Underwing moths are fascinating creatures that can intrigue both amateur and professional entomologists alike. There is so much to learn and explore about these unique insects. In this article, we will dive into the world of underwing moths to discover what makes them stand out among other moths.
You might be surprised to discover that underwing moths (genus Catocala) are masters of camouflage. Their forewings are usually dull tan, brown, or gray in color with wavy patterns, which allow them to blend seamlessly with tree bark when at rest (\source). However, they have a hidden side. When disturbed, they reveal their brightly colored hindwings in shades of orange, red, yellow, or pink, with striking dark patterns. You may have come across some species, such as the darling underwing (Catocala cara), which has a wingspan of about 3 ½ inches and can be found in wooded areas during late summer (\source).
So, let’s unveil the captivating characteristics, features, and habits of underwing moths in this informative article. By the end, you will have gained a deeper appreciation and understanding of these enigmatic insects.
An Overview: Underwing Moth
Underwing moths belong to the Erebidae family and are part of the Genus Catocala. These moths display fascinating features that make them stand out from other moth species. In this section, you will learn about their classification, scientific name, and some unique qualities.
Unlike common moths, underwing moths have forewings with dull colors like tan, brown, or gray, helping them blend in with tree bark. Their hindwings, however, are quite vibrant, showcasing bright colors like red, orange, yellow, or pink. This hidden color serves as protection from potential predators. They reveal the flashy hindwings only when threatened, startling their foes and providing a chance for escape.
Some examples of underwing moths you may come across include the oldwife underwing (Catocala palaeogama), the beloved underwing (Catocala ilia), and the darling underwing (Catocala cara). Each species has its unique pattern and coloration on their hindwings (Missouri Department of Conservation).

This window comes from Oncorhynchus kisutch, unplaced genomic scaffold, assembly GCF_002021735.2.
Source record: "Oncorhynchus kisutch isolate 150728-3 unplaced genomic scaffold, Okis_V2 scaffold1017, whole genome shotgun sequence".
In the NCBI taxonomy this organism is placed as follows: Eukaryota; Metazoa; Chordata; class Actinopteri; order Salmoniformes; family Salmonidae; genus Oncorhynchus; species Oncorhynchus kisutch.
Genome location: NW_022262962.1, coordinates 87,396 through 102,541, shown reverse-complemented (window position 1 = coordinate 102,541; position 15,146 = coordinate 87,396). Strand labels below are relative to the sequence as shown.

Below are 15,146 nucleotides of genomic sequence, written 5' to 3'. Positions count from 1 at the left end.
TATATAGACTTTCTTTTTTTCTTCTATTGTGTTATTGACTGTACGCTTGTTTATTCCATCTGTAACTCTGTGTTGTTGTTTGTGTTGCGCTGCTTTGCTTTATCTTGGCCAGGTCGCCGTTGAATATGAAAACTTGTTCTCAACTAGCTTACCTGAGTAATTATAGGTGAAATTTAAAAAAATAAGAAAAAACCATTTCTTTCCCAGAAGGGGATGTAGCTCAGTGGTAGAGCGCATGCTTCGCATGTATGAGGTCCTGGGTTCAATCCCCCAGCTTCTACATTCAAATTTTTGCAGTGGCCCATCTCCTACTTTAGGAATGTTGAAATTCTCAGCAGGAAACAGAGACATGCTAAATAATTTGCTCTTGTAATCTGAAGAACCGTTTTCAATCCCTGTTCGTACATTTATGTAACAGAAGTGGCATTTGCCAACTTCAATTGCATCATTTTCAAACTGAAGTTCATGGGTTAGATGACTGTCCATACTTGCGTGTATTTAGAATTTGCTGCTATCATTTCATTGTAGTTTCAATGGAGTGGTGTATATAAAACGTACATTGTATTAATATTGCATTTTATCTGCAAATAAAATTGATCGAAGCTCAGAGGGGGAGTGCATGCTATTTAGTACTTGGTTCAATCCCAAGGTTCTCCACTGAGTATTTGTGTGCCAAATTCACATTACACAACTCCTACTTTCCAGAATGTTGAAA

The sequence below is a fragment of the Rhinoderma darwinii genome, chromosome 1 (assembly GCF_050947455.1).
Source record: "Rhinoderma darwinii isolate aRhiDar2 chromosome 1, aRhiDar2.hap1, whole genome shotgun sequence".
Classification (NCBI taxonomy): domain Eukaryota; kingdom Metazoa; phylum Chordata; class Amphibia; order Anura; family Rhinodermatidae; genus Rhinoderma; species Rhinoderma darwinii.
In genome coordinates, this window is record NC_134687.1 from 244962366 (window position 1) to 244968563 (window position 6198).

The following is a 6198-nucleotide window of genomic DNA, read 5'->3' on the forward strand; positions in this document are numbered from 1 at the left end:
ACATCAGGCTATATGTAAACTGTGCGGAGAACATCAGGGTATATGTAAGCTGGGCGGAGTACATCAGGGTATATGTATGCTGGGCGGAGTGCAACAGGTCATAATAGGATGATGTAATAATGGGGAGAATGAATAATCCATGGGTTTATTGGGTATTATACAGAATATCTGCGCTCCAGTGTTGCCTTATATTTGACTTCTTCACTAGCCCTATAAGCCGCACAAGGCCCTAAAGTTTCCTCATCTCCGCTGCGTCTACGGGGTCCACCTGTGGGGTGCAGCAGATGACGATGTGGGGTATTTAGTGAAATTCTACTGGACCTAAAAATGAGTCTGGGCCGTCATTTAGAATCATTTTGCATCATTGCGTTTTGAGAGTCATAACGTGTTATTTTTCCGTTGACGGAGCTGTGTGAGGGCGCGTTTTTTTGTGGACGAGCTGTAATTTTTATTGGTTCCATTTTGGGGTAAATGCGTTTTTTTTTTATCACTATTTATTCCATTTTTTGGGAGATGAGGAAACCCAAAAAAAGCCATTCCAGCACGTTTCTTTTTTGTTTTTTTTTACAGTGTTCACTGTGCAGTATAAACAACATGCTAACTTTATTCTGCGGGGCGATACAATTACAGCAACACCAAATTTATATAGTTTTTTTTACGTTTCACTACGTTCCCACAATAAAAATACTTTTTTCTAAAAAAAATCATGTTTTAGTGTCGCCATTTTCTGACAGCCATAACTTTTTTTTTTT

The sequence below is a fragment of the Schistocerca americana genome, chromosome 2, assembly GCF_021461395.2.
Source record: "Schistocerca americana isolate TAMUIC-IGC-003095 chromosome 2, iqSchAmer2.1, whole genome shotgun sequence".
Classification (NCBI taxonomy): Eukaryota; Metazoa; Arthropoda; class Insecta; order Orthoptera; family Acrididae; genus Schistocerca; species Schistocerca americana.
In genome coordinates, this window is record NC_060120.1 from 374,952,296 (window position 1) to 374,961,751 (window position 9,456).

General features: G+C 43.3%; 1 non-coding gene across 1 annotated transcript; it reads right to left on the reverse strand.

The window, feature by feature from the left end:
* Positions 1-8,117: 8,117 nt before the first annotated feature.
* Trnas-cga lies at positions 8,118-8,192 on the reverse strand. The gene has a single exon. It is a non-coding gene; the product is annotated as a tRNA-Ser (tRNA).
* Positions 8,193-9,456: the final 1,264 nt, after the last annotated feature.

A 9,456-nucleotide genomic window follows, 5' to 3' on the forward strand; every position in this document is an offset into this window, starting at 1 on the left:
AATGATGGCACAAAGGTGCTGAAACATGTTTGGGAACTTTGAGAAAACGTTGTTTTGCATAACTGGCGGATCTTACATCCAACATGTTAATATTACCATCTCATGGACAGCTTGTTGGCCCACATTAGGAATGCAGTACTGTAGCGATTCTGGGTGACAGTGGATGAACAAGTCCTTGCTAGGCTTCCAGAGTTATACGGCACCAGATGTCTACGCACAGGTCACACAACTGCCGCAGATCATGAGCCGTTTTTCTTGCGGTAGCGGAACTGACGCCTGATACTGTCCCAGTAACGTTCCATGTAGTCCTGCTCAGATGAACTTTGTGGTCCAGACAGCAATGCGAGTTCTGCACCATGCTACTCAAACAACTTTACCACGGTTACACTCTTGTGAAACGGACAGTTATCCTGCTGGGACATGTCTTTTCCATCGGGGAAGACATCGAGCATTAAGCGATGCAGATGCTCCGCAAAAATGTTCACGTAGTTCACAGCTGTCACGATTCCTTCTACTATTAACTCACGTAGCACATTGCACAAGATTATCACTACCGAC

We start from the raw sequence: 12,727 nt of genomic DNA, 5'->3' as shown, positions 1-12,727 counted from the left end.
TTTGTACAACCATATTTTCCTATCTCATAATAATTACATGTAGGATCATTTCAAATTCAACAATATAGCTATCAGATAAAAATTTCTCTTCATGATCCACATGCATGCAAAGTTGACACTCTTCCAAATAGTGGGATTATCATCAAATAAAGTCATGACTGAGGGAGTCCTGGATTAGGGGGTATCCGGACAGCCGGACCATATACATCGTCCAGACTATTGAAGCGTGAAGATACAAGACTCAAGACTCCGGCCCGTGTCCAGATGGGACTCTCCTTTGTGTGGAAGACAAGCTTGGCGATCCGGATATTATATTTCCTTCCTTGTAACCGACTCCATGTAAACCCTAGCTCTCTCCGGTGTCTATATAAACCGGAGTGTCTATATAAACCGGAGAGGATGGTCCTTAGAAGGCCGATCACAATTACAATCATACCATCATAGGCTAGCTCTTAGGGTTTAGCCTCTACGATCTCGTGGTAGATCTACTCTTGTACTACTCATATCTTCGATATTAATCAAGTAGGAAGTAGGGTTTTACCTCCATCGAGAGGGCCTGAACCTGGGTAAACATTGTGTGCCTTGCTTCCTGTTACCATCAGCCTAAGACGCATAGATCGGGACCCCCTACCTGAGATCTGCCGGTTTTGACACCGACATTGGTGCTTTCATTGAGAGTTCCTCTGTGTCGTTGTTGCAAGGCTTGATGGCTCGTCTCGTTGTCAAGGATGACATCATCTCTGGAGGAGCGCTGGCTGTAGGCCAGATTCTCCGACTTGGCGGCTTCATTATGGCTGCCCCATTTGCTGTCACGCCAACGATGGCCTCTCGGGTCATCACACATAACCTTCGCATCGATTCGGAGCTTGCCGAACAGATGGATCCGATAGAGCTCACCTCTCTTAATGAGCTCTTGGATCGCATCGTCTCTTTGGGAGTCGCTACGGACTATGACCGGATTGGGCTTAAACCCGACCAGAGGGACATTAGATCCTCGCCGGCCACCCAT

Some of the characteristics and features of underwing moths include:
- Dull-colored forewings that resemble tree bark
- Brightly colored hindwings
- Ability to conceal their vibrant colors
- Startle response to ward off predators
Remember, whenever you observe an underwing moth, appreciate its unique adaptation strategies that have allowed it to survive and thrive in the wild. Pay attention to their striking beauty and the way they seamlessly blend into their surroundings.
Morphology and Identification
Underwing Moths have distinct wing patterns, which makes it easy for you to identify them. Their forewings are typically darker, with intricate patterns or stripes, while the hindwings showcase vibrant colors, such as red, orange, or yellow, often with contrasting black bands. Remember to look for these eye-catching patterns when observing these moths!
When examining an Underwing Moth, pay attention to the details of its body. These moths have a few unique features:
- A horn-like structure on the head
- Long, color-coordinated antennae
- Furry legs that match the forewing colors
Keep an eye out for these particular characteristics when trying to identify an Underwing Moth.
Size and Lifespan
Underwing Moths vary in size, with an average wingspan ranging between 1.5 and 3 inches (3.8 to 7.6 cm). So, when observing them, take note of their size to ensure you’ve found the right moth. Their lifespan also differs, but on average, they live for about one month.
|Wingspan||1.5 to 3 inches|
|Lifespan||Up to 1 month|
Now that you know the key morphology and identification features of Underwing Moths, you’ll be able to spot them with ease during your next nature walk or outdoor adventure.
From Eggs to Caterpillars
Underwing moths start their life cycle as tiny eggs laid on tree leaves. If you observe carefully, you might find these eggs on tree branches or underneath leaves. Once the eggs hatch, they become caterpillars, also known as larvae, and their primary goal is to consume leaves as food. They will feed on different types of leaves to grow and develop properly. As they continue to eat and grow, they will shed their skin several times before reaching the next stage.
In this stage, the caterpillar finds a safe spot, typically in leaf litter or grass, where it can undergo metamorphosis. It then produces a silk cocoon to protect itself and enters the pupal stage. Inside the cocoon, the caterpillar’s body transforms into the adult moth form. This process is known as metamorphosis and can take a few weeks, depending on factors like temperature and humidity.